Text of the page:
What happens after Russia's 'referendums' in Ukraine?

A man at a polling station during a referendum on the joining of Donetsk People's Republic to Russia, on Sept 27, 2022. PHOTO: REUTERS

MOSCOW - Referendums held by the Kremlin-installed authorities in four occupied regions of Ukraine entered their final day on Tuesday.

The votes, which could result in Russia annexing those areas, have been branded an escalation of Moscow's campaign and called a "sham" by Kyiv and its Western allies.

Here's what Russian state media say will happen next, based on Russia's annexation of Ukraine's Crimean Peninsula in 2014:

Rapid results

Just as the annexation of Crimea has never been recognised by the international community, Kyiv and its allies have vowed not to accept the results.

The Kremlin, however, is keen to give the polls a veneer of respectability by following a superficially legitimate voting process.

There will be a period of ballot counting, after which "electoral commissions" set up by the Kremlin in each of the four regions will announce "provisional results".

These are expected on Tuesday evening or later this week.

Russian Parliament's role

If the regions vote to be annexed by Russia - which is a foregone conclusion - the Russian Parliament, the State Duma, will approve a treaty formally incorporating the four regions into Russian territory.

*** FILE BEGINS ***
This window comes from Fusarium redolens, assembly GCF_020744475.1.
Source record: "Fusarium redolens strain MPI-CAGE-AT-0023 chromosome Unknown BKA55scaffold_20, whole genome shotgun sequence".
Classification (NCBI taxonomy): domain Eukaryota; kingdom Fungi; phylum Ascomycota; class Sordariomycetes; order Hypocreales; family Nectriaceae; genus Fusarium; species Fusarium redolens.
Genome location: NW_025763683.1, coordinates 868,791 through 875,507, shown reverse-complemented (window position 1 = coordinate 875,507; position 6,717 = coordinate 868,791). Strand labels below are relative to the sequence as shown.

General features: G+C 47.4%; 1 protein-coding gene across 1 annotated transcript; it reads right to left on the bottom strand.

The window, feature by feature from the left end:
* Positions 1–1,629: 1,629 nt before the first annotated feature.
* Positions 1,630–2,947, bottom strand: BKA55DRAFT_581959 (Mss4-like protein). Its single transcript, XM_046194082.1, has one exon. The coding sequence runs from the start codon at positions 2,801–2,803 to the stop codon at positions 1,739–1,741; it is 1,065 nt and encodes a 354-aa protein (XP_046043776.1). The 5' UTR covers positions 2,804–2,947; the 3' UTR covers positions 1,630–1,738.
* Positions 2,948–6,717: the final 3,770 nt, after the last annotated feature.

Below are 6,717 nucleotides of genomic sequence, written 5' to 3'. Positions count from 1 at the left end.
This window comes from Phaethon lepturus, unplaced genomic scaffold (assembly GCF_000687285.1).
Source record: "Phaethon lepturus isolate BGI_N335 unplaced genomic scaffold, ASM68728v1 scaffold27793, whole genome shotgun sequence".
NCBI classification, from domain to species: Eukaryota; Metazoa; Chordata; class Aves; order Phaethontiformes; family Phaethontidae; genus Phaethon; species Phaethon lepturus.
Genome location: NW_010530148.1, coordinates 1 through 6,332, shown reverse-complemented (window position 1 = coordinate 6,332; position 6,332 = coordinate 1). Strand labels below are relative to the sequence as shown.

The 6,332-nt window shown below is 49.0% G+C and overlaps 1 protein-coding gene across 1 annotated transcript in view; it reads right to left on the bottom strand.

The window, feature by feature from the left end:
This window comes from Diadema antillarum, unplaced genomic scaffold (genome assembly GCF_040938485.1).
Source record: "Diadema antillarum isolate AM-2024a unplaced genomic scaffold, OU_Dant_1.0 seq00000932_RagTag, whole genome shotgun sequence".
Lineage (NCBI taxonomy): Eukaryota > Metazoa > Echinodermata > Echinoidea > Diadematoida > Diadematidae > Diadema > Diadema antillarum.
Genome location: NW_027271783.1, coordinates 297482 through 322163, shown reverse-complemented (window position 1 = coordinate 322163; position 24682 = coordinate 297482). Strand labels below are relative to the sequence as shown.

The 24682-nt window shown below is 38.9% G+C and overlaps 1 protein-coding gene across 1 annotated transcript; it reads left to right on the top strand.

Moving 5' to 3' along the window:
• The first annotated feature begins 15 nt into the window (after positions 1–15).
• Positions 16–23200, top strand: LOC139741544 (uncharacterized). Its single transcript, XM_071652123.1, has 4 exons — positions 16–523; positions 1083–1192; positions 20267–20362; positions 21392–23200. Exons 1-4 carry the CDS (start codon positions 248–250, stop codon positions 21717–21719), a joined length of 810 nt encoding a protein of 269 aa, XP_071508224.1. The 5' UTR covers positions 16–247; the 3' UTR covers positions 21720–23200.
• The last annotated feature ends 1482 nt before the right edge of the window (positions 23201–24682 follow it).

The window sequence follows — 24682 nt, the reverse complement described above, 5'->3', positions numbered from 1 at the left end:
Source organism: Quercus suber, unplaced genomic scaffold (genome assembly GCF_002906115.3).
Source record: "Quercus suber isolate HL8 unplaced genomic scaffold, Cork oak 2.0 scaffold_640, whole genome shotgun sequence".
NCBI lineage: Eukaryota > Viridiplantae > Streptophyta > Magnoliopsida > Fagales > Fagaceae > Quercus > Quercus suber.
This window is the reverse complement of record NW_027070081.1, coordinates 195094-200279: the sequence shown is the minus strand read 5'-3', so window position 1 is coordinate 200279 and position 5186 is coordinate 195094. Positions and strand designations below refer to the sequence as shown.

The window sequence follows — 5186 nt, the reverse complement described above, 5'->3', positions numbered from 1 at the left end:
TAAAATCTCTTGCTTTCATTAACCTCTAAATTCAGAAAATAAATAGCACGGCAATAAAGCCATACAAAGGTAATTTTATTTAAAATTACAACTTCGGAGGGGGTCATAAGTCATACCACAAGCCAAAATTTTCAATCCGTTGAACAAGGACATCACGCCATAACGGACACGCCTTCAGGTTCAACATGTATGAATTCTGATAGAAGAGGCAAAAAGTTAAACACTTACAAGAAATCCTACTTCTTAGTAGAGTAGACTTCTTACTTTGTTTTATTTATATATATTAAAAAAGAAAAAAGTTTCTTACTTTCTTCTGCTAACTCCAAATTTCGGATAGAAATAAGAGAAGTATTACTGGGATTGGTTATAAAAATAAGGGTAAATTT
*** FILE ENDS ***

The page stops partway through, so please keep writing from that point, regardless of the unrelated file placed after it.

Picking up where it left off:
Over the weekend, Russian state news agencies TASS and Ria Novosti quoted Parliament sources as saying an annexation Bill could be proposed on Tuesday evening and approved by the Duma on Wednesday.

The Speaker of Parliament, Mr Vyatcheslav Volodin, said last week that he would "support" the integration into Russia of the regions - Luhansk and Donetsk in the east and Zaporizhzhia and Kherson in the south.

The Bill will then be approved by the Upper House of Parliament, the Federation Council.

This formality could be completed on Wednesday or Thursday, Russian news agencies say.

Declaration by Putin

Russian President Vladimir Putin is expected on Friday to formally declare that the Ukrainian regions have become part of Russia, according to Russian news agencies.

This could take the form of an address at the Kremlin to the members of one or both houses of Parliament.

TASS said senators had been told to take three Covid-19 tests in preparation for an "important event" on Friday - a prerequisite for everyone who encounters the president at the Kremlin.

There is a possibility, however, that Mr Putin will make an announcement before Friday.

In 2014, he signed a treaty incorporating Crimea into Russia just two days after the Kremlin held a referendum on annexation there.

The signing, at a special ceremony in the Kremlin, took place before the draft treaty had even been submitted to Parliament. AFP

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